What's the obvious issue with performance reviews staring us right in the face
The intent is commendable; helping people perform better. Yet, staff, managers, and even HR frequently complain about performance reviews...They are demotivating. They are anxiety provoking. They are disruptive. What is the obvious issue that is stopping performance reviews from achieving what they are supposed to achieve? Let's have a look at the research and the science of motivation and engagement. One thing is clear, it's good to provide people with honest feedback and encourage managers to coach people to achieve (even) higher performance.
So, talking about performance is good.
Even though talking about performance may be important, it's not something every manager will do without prompting. They may be busy, they forget, or they avoid. Therefore, regular performance reviews with the whole organisation are still important. This way we can ensure that everyone gets feedback at least twice a year.
Relying only on continuos coaching feedback - instead of performance reviews - sounds excellent on paper, but a collective call to action is helpful.
So, what's the problem?
The negative spiral starts with the rating. Surely, there may be other issues, but the rating is at the heart of the problem with traditional performance review processes. Without removing it, your problems won't go away.
Why? Let's walk through the 6 steps that have lead to the outcomes we didn't want:
Step 1. Humans' self-perception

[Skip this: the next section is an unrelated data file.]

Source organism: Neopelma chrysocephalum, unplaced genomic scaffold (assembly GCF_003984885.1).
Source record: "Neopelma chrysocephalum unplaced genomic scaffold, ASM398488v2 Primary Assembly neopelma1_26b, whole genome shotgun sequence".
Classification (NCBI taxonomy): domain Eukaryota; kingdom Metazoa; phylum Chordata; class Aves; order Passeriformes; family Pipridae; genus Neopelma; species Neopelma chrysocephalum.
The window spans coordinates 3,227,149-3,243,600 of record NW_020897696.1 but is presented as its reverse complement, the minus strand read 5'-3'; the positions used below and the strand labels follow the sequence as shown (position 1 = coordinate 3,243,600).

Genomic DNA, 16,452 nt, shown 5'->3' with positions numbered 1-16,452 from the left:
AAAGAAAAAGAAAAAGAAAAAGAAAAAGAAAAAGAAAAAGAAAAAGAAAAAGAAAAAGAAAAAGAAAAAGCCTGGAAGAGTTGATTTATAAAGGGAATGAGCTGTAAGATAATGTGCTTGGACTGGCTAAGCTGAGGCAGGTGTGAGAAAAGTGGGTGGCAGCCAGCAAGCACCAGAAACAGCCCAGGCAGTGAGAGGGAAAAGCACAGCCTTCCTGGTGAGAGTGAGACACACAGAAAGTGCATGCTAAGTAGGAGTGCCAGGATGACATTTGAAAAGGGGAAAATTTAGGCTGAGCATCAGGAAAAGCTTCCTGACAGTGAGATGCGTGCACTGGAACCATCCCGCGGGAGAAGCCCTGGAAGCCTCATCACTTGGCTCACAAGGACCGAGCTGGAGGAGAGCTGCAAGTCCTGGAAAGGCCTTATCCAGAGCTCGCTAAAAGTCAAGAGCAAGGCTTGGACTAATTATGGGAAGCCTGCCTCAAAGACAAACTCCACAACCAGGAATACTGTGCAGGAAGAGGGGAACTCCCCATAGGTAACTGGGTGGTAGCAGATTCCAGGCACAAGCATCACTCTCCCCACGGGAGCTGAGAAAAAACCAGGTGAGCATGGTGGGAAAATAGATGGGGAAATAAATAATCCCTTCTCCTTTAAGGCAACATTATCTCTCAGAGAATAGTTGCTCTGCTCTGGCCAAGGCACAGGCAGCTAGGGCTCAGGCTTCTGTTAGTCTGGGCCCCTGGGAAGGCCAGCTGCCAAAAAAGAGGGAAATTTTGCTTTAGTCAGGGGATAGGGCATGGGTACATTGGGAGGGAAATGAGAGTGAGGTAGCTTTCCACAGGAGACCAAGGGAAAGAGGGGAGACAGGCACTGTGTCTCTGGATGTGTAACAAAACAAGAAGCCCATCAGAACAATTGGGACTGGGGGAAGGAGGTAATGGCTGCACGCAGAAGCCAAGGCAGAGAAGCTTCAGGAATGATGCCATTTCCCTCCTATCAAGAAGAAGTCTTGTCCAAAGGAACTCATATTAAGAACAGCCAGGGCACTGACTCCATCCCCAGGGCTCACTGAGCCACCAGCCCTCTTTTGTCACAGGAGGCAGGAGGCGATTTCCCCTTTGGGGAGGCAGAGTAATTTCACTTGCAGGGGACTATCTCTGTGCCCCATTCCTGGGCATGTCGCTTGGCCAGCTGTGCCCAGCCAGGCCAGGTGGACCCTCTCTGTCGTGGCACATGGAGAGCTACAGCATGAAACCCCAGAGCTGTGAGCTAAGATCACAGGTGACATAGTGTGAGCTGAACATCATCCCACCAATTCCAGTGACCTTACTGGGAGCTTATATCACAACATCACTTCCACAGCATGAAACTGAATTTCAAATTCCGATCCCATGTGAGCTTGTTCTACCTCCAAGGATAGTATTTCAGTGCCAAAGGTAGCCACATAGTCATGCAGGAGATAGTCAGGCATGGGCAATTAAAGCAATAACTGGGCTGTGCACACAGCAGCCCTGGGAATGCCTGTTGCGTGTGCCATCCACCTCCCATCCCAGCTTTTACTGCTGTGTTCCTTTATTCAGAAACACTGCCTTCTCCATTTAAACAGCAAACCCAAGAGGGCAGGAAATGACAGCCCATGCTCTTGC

Research demonstrates that employees, on average, rate their comparative job performance at the 78th percentile; that is, better then 78 percent of the other people in the office.
So, people intrinsically feel that they perform 'better' then average.
Step 2. The organisation
If you have a 5-point rating scale, you can't start giving everyone a 4 or 5, right? Otherwise you wouldn't differentiate between people's performance. Also, you may need to apply a distribution curve to budget performance bonus pay-outs (if you link ratings to a bonus).
So, most people will receive an 'average' rating 3.
Step 3. The discrepancy
This means there is a discrepancy between what the person feels they ought to be getting, and the rating that they receive.
Without fail, the majority of people are going to be intrinsically unhappy with the result - without you intending to do so. It's not your fault, it;'s not their fault.
So, humans are wired to feel that this rating isn't fair.
Step 4. The justification
So, what does the manager do? They need to justify why the person gets a 3-rating, and not a 4 or a 5.
The manager may sense the person's dissatisfaction even stronger if your ratings are linked to a bonus - as this increases the feelings of injustice. In that case, manager will feel the need to justify the reasons for not giving a higher score even more.
So, managers will feel a need to justify themselves for the performance rating they gave.
Step 5. The focus
What do you do to justify a lower rating? You focus on what the person hasn't done very well. You focus on the negatives that happened in the past. (true - about 75% or more of the average performance review discussion is spent on discussing the negatives)
What should have happened - an inspiring and motivating discussion about how to increase performance - is now doomed to fail.
So, the conversation is bound to focus primarily on the negatives and past performance.
Step 6. The outcome
Unhappiness, anxiety, demotion. And, another lost opportunity.
So, do something about it!